My Old Man

In all the sixty years I knew him before he died, I never referred to my father as the old man.  Despite being acceptable in many households, that phrase always seemed a tad disrespectful to me.  And besides, my mother forbade me.

When I spoke directly with him, I called him Dad.  When referring to him in conversation, he was my father, or my dad.  He was never my old man.

I had no problem with others who used the phrase, though.  My friends always seemed to have a loving relationship with their fathers, regardless of how they referred to them.

But there was no denying one fact; during the last decade of his life, which ended in his 92nd year, my dad definitely became an old man—a state of being I am now coming to understand.

old man

We were different, he and I, in so many ways—temperamentally, emotionally, and physically.  From my perspective, he seemed a placid soul, tending to take life as it came (although often expressing frustration when it wasn’t to his liking).

I knew he loved me, but he wasn’t one to say, “I love you,”; in fact, when I would say that to him, his usual response was, “Thank you.”  Genuinely pleased to be loved, but unsure as to how to express it to his son.

He was a bigger man than I, and stronger, although he was not particularly active in his later years, save for a daily walk.  As I grew up in the family home, I never got big enough to wear his clothes or his shoes (although, given our discrepant styles, I probably wouldn’t have, anyway).  When I inherited his cherished Omega wristwatch, I had to have three links removed from the bracelet in order to wear it.

As a child, I think I mostly took him for granted.  He was always there, he was dependable, he was predictable—a benign, constant presence in our household.  Not until after I had become a father myself, dealing with adolescent children, did I begin to think more about our relationship.  Not until then did I begin to reflect more on our similarities, rather than our differences.

By then, he was in his seventies, the decade I now inhabit.  His hair was thinning and graying, his gait was slowing; and I’d often see him lost in apparent reverie, a thousand-yard stare in his vivid blue eyes.  I used to wonder what he was thinking about, but I never asked.  I wish now I had.

He’s been gone for fourteen years almost, and I still see him in my mind’s eye—but always as an old man.  For images of his younger self, I have to look at family albums, where I am always struck by how youthful he was.  I just don’t remember him like that.

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The clearest memories I have, however, are counterfeit, in the sense that they are channeled through me.  For example, I used to notice how graceless he looked when he bent over to pick his newspaper off the floor—bowed legs canted outward, fanny pointed skyward, gnarled hand struggling to reach low enough.

“Bend your knees!” I’d silently tell him.

At my age now, of course, I realize bending one’s knees can be quite a problem if one expects to rise again.  So, I bend from the waist, too—bowed legs canted outward, fanny pointed skyward, gnarled hand struggling to reach the floor.  And alas, I see my father in my ungainly pose.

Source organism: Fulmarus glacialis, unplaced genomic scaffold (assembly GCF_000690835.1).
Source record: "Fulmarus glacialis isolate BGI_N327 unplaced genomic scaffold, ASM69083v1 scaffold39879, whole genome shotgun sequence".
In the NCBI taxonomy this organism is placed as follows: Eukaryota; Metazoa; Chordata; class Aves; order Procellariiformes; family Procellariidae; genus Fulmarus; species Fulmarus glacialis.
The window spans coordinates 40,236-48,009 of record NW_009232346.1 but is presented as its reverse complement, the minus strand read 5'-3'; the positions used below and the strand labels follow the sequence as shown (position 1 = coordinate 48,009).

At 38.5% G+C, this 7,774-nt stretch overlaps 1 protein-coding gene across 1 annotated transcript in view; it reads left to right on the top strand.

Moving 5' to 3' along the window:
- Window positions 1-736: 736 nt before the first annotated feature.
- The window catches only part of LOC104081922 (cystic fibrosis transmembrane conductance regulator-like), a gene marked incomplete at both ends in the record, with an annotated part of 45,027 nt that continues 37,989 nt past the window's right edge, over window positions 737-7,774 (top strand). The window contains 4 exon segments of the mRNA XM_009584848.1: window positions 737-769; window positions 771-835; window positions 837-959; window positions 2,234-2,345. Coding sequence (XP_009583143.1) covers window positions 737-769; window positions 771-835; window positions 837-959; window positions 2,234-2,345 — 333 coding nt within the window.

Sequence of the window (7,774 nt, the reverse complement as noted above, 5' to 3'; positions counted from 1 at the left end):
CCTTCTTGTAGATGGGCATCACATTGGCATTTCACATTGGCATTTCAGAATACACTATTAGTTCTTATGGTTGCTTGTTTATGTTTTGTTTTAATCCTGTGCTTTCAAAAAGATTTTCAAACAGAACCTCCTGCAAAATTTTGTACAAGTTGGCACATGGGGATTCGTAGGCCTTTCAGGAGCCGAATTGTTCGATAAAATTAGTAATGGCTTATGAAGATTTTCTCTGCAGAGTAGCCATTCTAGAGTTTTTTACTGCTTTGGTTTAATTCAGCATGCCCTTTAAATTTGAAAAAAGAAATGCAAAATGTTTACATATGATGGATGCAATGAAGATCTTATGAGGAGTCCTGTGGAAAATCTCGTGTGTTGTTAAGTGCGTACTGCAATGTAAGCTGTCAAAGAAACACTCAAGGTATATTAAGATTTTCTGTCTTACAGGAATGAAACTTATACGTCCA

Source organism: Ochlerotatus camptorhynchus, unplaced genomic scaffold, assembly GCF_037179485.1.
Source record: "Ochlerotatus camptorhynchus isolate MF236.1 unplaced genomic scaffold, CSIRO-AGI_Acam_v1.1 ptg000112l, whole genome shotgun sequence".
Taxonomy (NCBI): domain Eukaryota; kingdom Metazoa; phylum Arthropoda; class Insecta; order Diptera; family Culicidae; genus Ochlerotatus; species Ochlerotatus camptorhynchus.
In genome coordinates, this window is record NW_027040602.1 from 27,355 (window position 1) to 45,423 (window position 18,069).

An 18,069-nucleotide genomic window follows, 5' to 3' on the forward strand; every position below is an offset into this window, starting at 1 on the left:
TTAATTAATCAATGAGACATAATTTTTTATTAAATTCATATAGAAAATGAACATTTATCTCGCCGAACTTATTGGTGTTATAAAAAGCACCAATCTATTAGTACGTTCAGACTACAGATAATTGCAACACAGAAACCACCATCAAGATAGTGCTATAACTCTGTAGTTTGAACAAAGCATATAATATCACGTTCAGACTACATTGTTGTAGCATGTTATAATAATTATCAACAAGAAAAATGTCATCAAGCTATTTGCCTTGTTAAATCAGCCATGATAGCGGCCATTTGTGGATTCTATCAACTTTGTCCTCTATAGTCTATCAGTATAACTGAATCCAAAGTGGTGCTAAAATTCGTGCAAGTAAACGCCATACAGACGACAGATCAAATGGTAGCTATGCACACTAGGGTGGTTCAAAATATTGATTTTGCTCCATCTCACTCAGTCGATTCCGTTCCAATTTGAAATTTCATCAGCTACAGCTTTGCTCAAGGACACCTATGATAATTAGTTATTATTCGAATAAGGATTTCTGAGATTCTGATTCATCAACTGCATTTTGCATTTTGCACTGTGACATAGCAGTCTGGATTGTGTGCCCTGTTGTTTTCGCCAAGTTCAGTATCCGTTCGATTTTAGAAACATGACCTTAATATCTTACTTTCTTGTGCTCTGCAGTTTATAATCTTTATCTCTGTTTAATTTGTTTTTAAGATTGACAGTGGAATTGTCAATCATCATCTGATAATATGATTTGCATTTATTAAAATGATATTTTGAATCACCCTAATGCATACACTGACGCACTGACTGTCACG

He used to sneeze—not demurely, but prodigiously.  A-roo-pha-a-!  A-roo-pha-a!  we might hear.  Or A-ree-cha-a-a!  A-ree-cha-a-a!  Sometimes A-chintz-ish!  A-chintz-ish!  There seemed no end to the variety of forms his sneezes could take.  But always, they were six times repeated before he seemed able to stop.  I think we first learned to count by marking my father’s sneezes.

“C’mon, Dad,” I used to say to myself.  “That’s not necessary.”

Now I sneeze, too—not decorously, but colossally.  They come upon me at the most inopportune times, and I’m unable to control them. A-roo-pha-a-a!  A-ree-cha-a-a!  A-chintz-ish!   And to my chagrin, I hear my dad all over again.

I had my childhood heroes as a boy, but my father wasn’t one of them.  Not then.  He was too old, too square, too conservative.  And sometimes (to my shame now), too embarrassing.  But in adulthood, I came to appreciate that his stolid, almost-Victorian demeanour was comforting, that his sly sense of humour was refreshing, that his love for his family was unending.

As my daughters grew up, they called him Grandpa, or more often Gramps.  They didn’t think he was square; they thought he was cool.  Now that I’m Gramps to my own grandchildren, basking in their attentions, I’ve come to appreciate how much my kids’ love must have meant to him.  Which makes me very happy that I appear to have, at long last, become my dad.

As another Fathers’ Day approaches, I give thanks for one of my heroes, that old man who was my father.

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Playing Catch

It’s been a long time since I’ve thrown a baseball around.  I used to do it all the time as a child, playing catch with anyone who would consent to chase after my wild throws.  Even as a younger man—into my mid-forties, actually—I tossed the ball back and forth with a myriad of teammates, all of us chasing visions of grace and glory.

My father was one of my earliest playmates, out on the back lawn.  Struggling to balance my oversized glove on my hand, I marvelled that he could catch the ball barehanded.  Whenever I tried that, it hurt my hands.  So instead, I’d make a stab at each toss with my glove, only to have the ball more often than not bounce off and hit me in the forehead.  That hurt, too, but I was determined to at least look like a ballplayer.

We spent a lot of hours playing catch, my dad and I, but never too long at any one time.  When he wanted to quit, he’d start throwing harder and harder until I suggested we take a rest.  After all, I only had one forehead.  My early school pictures show me with a round, red mark above my eyebrows.